6. 6. School GardensSeeds and Gift CardsWeekly Garden Newsletter for EducatorsWorkshops and TrainingsResources and LessonsChildren’s Literature
    7. 7. Tastings and Cooking in the Classroom Stipends for food Assistance sourcing local Workshops and Trainings Recipes, lessons, and stickers Cooking equipment Growing Minds’ Best Practices Guide
    8. 8. Local Food for Meals, Snacks, Events Training and workshops for farmers on selling to school systems Resources for Child Nutrition Directors and Cafeteria Managers Get Local Materials Promotional Materials
    9. 9. Parent Comments“My son was so excited about “My daughter enjoyed thesecooking and eating new things projects and bragged about eatingin class. Since then he tries fresh veggies at the farm. Shemore types of food.” tried more raw veggies at home after the farm trip.” “My non-vegetable eating child came home saying he loved kale!” “I think it’s great for children to learn where food comes from, especially since this county once “He tried new things that produced a large number of crops without having tasted and families grew their own them at school he food.” probably wouldnt have had the opportunity.”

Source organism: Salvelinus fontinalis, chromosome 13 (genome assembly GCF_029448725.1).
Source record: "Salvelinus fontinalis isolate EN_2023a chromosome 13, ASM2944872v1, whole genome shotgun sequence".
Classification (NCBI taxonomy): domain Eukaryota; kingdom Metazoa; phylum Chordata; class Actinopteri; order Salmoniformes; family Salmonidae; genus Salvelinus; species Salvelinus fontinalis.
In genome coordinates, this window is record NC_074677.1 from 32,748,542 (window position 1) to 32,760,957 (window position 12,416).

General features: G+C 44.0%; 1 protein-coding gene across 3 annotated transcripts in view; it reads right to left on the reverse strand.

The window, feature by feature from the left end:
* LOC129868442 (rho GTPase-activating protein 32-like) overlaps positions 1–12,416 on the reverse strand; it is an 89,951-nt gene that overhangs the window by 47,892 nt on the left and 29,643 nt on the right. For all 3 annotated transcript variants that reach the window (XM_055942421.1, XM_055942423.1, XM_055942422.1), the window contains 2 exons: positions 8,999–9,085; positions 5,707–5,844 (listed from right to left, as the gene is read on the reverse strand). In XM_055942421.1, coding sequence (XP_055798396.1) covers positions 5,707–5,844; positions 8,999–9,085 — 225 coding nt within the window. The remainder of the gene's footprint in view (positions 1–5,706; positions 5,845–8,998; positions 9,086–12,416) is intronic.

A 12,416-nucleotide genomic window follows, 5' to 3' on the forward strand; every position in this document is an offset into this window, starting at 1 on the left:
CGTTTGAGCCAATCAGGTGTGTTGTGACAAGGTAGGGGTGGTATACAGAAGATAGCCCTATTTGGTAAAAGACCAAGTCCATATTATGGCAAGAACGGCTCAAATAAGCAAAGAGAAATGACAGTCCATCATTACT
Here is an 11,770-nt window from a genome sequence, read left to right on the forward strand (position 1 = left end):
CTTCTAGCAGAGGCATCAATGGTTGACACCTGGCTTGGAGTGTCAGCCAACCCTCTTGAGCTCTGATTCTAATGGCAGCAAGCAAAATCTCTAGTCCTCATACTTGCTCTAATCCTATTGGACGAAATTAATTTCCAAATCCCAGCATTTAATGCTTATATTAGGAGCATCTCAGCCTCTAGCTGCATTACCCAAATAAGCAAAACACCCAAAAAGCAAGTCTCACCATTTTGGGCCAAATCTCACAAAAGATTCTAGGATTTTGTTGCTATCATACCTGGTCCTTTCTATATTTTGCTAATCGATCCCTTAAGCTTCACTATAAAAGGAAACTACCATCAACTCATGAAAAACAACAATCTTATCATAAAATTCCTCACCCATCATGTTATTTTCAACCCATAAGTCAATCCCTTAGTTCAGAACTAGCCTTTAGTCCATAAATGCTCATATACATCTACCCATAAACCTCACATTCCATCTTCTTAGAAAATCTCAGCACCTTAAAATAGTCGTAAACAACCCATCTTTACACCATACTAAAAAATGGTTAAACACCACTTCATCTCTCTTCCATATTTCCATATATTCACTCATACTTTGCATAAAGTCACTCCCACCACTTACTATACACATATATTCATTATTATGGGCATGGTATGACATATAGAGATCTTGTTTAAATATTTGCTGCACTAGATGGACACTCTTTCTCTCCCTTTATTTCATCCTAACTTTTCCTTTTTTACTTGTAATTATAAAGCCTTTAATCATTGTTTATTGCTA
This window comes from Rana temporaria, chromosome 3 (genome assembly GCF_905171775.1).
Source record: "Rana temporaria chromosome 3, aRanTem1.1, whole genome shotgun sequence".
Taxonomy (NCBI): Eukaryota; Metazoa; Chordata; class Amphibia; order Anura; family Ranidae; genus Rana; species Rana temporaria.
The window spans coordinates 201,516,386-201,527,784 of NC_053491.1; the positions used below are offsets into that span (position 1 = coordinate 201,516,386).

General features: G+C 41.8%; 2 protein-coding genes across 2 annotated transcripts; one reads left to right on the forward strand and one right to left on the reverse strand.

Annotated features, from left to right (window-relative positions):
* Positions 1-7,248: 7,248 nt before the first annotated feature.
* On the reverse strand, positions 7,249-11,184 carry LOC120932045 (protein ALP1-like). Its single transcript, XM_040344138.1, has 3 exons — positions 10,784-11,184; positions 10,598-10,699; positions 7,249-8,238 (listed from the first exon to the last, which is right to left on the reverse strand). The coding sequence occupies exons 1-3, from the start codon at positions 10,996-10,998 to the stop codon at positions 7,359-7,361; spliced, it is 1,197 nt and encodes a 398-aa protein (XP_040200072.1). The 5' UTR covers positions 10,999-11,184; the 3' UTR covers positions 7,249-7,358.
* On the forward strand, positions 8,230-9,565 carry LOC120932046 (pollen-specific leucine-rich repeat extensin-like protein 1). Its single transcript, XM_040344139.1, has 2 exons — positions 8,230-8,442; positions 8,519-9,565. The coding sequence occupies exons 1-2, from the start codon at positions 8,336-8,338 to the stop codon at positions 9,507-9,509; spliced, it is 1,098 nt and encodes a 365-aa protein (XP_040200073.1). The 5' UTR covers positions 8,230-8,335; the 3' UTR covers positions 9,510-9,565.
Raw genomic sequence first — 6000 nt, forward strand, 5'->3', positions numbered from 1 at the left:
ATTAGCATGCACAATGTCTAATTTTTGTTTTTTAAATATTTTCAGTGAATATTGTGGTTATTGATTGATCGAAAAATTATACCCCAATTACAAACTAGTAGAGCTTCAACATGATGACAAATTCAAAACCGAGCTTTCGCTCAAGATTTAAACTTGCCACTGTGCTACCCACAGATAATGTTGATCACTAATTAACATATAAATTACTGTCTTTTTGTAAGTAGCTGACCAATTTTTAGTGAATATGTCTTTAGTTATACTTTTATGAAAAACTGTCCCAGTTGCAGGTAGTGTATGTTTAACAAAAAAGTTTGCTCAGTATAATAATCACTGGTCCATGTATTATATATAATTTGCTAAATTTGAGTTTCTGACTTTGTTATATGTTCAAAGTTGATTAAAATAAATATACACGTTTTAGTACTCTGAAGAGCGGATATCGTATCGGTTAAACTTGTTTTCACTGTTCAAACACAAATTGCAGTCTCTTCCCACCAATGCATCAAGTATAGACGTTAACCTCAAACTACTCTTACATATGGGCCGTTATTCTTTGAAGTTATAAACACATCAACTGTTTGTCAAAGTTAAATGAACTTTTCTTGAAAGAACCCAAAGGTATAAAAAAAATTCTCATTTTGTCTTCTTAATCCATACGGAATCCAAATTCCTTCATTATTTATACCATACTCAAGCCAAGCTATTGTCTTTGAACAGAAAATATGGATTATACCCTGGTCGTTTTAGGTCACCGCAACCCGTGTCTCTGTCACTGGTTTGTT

10. 10. What is Farm to Preschool?Farm to School: Connects local food producers and processors with the school cafeteria or kitchen Food- and garden-based education in the classroom, lunchroom, and communityAges 0-5Childcare centers, preschool, Head Start, daycare centers
    11. 11. Why Farm to Preschool?– Early patterns are a determinant of later eating/physical activity habits– Dramatic increases in obesity among preschoolers– Low consumption of fruits and vegetables– Consume as much as 80% of daily nutrients in childcare– Rely on parents/caregivers to create food/activity environments
    12. 12. Farm to Preschool Research By age 3, many children develop dislike for vegetables and are reluctant to eat or taste them (Niklas, et al. 2001) Preference for vegetables in preschool children is a strong predictor of vegetable consumption (Birch, 1979; Harvey-Berino, et al. 1997; Morris & Zidenberg-Cherr, 2002).
    13. 13. Local food has aface, a connection, and a story
    14. 14. Gardening in the Preschool SettingPhilosophies and ApproachesGarden DesignTips and Technical InformationLessons and ActivitiesSustainability